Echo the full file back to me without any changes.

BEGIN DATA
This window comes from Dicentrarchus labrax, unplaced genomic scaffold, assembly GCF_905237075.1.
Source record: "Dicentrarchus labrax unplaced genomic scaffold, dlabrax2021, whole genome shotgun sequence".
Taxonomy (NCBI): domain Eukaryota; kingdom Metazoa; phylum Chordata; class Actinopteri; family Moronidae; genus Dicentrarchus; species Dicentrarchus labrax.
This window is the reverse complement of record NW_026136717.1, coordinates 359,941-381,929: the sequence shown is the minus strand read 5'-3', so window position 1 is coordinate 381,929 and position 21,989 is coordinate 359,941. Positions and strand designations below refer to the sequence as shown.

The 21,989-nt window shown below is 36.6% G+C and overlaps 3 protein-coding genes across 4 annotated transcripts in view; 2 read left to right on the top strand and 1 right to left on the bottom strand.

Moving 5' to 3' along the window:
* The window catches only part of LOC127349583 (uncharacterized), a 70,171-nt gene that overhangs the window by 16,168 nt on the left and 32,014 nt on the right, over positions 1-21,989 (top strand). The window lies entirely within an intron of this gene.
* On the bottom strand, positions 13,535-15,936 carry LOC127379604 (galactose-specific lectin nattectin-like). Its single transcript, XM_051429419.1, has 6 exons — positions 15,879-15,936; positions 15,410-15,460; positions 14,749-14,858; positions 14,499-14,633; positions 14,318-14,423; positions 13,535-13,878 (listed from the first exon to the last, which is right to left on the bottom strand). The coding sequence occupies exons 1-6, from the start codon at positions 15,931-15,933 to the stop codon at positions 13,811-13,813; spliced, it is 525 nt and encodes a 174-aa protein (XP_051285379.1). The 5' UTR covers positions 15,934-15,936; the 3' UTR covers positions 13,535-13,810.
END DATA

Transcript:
This window comes from Dicentrarchus labrax, unplaced genomic scaffold, assembly GCF_905237075.1.
Source record: "Dicentrarchus labrax unplaced genomic scaffold, dlabrax2021, whole genome shotgun sequence".
Taxonomy (NCBI): domain Eukaryota; kingdom Metazoa; phylum Chordata; class Actinopteri; family Moronidae; genus Dicentrarchus; species Dicentrarchus labrax.
This window is the reverse complement of record NW_026136717.1, coordinates 359,941-381,929: the sequence shown is the minus strand read 5'-3', so window position 1 is coordinate 381,929 and position 21,989 is coordinate 359,941. Positions and strand designations below refer to the sequence as shown.

The 21,989-nt window shown below is 36.6% G+C and overlaps 3 protein-coding genes across 4 annotated transcripts in view; 2 read left to right on the top strand and 1 right to left on the bottom strand.

Moving 5' to 3' along the window:
* The window catches only part of LOC127349583 (uncharacterized), a 70,171-nt gene that overhangs the window by 16,168 nt on the left and 32,014 nt on the right, over positions 1-21,989 (top strand). The window lies entirely within an intron of this gene.
* On the bottom strand, positions 13,535-15,936 carry LOC127379604 (galactose-specific lectin nattectin-like). Its single transcript, XM_051429419.1, has 6 exons — positions 15,879-15,936; positions 15,410-15,460; positions 14,749-14,858; positions 14,499-14,633; positions 14,318-14,423; positions 13,535-13,878 (listed from the first exon to the last, which is right to left on the bottom strand). The coding sequence occupies exons 1-6, from the start codon at positions 15,931-15,933 to the stop codon at positions 13,811-13,813; spliced, it is 525 nt and encodes a 174-aa protein (XP_051285379.1). The 5' UTR covers positions 15,934-15,936; the 3' UTR covers positions 13,535-13,810.